It is difficult to set pay rates if you donâ€™t know what others are paying, so salary surveys lay a big role in pricing jobs. Virtually every employer conducts at least an informal telephone, newspaper, or Internet salary survey.
Employers use these surveys in three ways. First, they use survey data to price benchmark jobs. They then use these as the anchors around which they slot their other jobs, based on each jobâ€™s relative worth to the firm. Job evaluation helps determine the relative worth of each job. Second, employers typically price 20% or more of their positions directly in the marketplace rather than relative to the firmâ€™s benchmark jobs, based on a formal or informal survey of what comparable firms are paying for comparable jobs. A dot-com firm might do this for jobs like Web programmer, whose salaries fluctuate widely and often. Third surveys also collect data on benefits like insurance, sick leave, and vacations to provide a basis for decisions regarding employee benefits.
Salary surveys can be formal or informal. Informal telephone or Internet surveys are good for checking on a relatively small number of easily identified and quickly recognized jobs, such as when a bankâ€™s HR director wants to confirm the salary at which to advertise a newly open cashierâ€™s job. Such informal techniques are also good for checking discrepancies, such as when the HR director wants to find out if some area banks are really paying tellers in some sort of incentive plan. Perhaps 20% of large employers use their own formal questionnaires surveys to collect compensation information from other employers. Most of these ask about things like number of employees, overtime policies, starting salaries, and paid vacations.
Commercial, Professional, and Government Salary Surveys:
Many employers use surveys published by consulting firms, professional associations, or government agencies. For example, the US Department Laborâ€™s Bureau of Labor Statistics (BLS) conducts three annual surveys: (1) area wage surveys; (2) industry wage surveys; and (3) professional, administrative, technical and clerical (PATC) surveys.
About 200 annual area wage surveys provide data for a variety of clerical and manual occupations ranging from secretary to messenger to office clerk. Area wage surveys also provide data on weekly work schedules, paid holidays and vacation practices, health insurance and pension plans, as well as on shift operation and differentials. Industry wage surveys provide similar data, but by industry. They provide national pay data for workers in selected jobs for industries like building, trucking and printing. PATC surveys collect pay data on 80 occupations, including accounting, legal services, personnel management, engineering, chemistry, buying, clerical supervisory, drafting. They provide information about earnings as well as production bonuses, commission, and cost of living increases. The BLS recently organized its various pay surveys into a new national compensation survey and began publishing this information on the Web. The Internet site is http://stats.bls.gov.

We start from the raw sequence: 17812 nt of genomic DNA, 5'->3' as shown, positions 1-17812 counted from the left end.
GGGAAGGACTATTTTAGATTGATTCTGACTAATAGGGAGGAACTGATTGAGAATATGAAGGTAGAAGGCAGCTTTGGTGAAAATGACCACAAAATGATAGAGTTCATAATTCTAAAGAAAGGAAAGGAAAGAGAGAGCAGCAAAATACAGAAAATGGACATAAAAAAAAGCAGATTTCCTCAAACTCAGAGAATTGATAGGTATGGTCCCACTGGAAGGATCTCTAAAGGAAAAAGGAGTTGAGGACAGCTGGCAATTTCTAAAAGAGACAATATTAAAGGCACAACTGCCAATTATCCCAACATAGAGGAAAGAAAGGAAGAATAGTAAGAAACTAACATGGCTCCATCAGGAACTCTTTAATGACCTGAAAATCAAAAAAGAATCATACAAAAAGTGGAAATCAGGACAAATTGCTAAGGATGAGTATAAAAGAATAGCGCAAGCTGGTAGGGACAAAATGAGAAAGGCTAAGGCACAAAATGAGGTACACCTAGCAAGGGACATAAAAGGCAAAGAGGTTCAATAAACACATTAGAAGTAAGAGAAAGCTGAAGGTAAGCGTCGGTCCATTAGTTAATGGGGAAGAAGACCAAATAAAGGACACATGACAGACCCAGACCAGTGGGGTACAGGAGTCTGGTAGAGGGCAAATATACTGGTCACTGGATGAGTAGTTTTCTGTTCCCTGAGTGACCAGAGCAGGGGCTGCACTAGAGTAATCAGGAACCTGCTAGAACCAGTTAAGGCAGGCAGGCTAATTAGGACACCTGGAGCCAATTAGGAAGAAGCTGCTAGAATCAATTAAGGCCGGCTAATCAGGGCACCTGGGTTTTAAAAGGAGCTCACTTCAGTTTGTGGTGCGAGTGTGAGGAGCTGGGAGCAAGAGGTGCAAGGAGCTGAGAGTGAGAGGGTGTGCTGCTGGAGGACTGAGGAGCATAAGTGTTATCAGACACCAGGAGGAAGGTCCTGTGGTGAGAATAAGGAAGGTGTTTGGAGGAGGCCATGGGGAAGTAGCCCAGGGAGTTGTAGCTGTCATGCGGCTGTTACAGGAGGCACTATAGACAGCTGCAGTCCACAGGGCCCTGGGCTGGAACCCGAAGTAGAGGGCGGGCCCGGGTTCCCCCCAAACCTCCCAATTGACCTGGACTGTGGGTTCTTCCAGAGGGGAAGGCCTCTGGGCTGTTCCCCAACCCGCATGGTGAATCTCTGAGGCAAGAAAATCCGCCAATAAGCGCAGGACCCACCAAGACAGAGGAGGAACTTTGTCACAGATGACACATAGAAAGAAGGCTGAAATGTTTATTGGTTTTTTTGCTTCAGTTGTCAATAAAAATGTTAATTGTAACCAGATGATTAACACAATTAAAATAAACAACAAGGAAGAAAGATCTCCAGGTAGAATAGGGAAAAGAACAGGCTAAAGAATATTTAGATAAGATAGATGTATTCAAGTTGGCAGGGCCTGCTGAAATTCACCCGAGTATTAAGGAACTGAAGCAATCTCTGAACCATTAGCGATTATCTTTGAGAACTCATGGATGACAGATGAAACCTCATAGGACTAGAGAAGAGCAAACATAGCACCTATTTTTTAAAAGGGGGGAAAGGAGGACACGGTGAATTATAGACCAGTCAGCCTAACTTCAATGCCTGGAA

Private consulting and/or executive recruiting companies like Hay Associates, Heidrick and Struggles, and Hewitt Associates publish data covering compensation for top and middle management and members of boards of directors. Professional organizations like the Society for Human Resources Management and the Financial Executives Institute publish surveys of compensation practice among members of their associations.
Watson Wyatt Data Services of Rochelle Park, New Jersey, publishes several compensation surveys. Its top management compensation surveys cover dozens of top positions including chief executive officer, top real estate executive, top financial executive, top sales executive, and top claims executive, all categorized by function and industry. Watson Wyatt also offers middle management compensation surveys, supervisory management compensation surveys, sales and marketing personnel surveys, professional and scientific personnel surveys, and surveys of technician trades, skilled trades, and office personnel, among others. The surveys generally cost about $500 to $700 each, but can be worth the expenses if they help avoid the dual hazards of (1) paying too much or (2) suffering turnover because of uncompetitive pay.